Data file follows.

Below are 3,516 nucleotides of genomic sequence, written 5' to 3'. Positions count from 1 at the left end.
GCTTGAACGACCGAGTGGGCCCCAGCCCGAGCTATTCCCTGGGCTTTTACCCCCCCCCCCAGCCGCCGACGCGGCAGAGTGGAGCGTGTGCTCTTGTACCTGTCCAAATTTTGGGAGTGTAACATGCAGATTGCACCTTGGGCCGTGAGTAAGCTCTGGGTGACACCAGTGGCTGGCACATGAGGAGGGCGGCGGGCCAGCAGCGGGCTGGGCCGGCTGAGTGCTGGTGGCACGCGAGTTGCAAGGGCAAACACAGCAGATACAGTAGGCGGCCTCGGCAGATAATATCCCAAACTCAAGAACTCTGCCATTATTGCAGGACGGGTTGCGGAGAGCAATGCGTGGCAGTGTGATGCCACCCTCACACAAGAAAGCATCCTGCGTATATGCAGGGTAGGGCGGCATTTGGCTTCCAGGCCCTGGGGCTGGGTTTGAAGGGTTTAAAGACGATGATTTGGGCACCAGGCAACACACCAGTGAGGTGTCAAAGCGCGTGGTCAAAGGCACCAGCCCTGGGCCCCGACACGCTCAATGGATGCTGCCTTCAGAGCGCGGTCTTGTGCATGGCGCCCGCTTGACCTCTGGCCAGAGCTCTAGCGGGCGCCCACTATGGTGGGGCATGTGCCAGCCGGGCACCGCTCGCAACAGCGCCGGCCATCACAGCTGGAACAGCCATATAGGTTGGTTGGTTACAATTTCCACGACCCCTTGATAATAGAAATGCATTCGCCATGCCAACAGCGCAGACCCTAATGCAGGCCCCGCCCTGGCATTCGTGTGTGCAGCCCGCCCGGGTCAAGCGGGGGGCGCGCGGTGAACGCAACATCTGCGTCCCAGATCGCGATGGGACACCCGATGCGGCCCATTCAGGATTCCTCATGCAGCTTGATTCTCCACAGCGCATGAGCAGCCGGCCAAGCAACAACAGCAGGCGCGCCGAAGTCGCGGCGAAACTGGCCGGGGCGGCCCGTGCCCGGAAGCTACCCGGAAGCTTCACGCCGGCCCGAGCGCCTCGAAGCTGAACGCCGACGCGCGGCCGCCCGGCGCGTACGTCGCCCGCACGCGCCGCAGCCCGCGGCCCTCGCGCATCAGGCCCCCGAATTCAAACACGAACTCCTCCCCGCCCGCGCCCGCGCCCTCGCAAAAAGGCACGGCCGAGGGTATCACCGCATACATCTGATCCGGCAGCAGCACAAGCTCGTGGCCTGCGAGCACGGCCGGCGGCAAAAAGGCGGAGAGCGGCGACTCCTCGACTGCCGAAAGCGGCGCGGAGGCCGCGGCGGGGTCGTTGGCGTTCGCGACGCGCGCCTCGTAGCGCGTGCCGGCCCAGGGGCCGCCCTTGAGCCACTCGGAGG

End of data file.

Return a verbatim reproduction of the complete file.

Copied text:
Below are 3,516 nucleotides of genomic sequence, written 5' to 3'. Positions count from 1 at the left end.
GCTTGAACGACCGAGTGGGCCCCAGCCCGAGCTATTCCCTGGGCTTTTACCCCCCCCCCCAGCCGCCGACGCGGCAGAGTGGAGCGTGTGCTCTTGTACCTGTCCAAATTTTGGGAGTGTAACATGCAGATTGCACCTTGGGCCGTGAGTAAGCTCTGGGTGACACCAGTGGCTGGCACATGAGGAGGGCGGCGGGCCAGCAGCGGGCTGGGCCGGCTGAGTGCTGGTGGCACGCGAGTTGCAAGGGCAAACACAGCAGATACAGTAGGCGGCCTCGGCAGATAATATCCCAAACTCAAGAACTCTGCCATTATTGCAGGACGGGTTGCGGAGAGCAATGCGTGGCAGTGTGATGCCACCCTCACACAAGAAAGCATCCTGCGTATATGCAGGGTAGGGCGGCATTTGGCTTCCAGGCCCTGGGGCTGGGTTTGAAGGGTTTAAAGACGATGATTTGGGCACCAGGCAACACACCAGTGAGGTGTCAAAGCGCGTGGTCAAAGGCACCAGCCCTGGGCCCCGACACGCTCAATGGATGCTGCCTTCAGAGCGCGGTCTTGTGCATGGCGCCCGCTTGACCTCTGGCCAGAGCTCTAGCGGGCGCCCACTATGGTGGGGCATGTGCCAGCCGGGCACCGCTCGCAACAGCGCCGGCCATCACAGCTGGAACAGCCATATAGGTTGGTTGGTTACAATTTCCACGACCCCTTGATAATAGAAATGCATTCGCCATGCCAACAGCGCAGACCCTAATGCAGGCCCCGCCCTGGCATTCGTGTGTGCAGCCCGCCCGGGTCAAGCGGGGGGCGCGCGGTGAACGCAACATCTGCGTCCCAGATCGCGATGGGACACCCGATGCGGCCCATTCAGGATTCCTCATGCAGCTTGATTCTCCACAGCGCATGAGCAGCCGGCCAAGCAACAACAGCAGGCGCGCCGAAGTCGCGGCGAAACTGGCCGGGGCGGCCCGTGCCCGGAAGCTACCCGGAAGCTTCACGCCGGCCCGAGCGCCTCGAAGCTGAACGCCGACGCGCGGCCGCCCGGCGCGTACGTCGCCCGCACGCGCCGCAGCCCGCGGCCCTCGCGCATCAGGCCCCCGAATTCAAACACGAACTCCTCCCCGCCCGCGCCCGCGCCCTCGCAAAAAGGCACGGCCGAGGGTATCACCGCATACATCTGATCCGGCAGCAGCACAAGCTCGTGGCCTGCGAGCACGGCCGGCGGCAAAAAGGCGGAGAGCGGCGACTCCTCGACTGCCGAAAGCGGCGCGGAGGCCGCGGCGGGGTCGTTGGCGTTCGCGACGCGCGCCTCGTAGCGCGTGCCGGCCCAGGGGCCGCCCTTGAGCCACTCGGAGG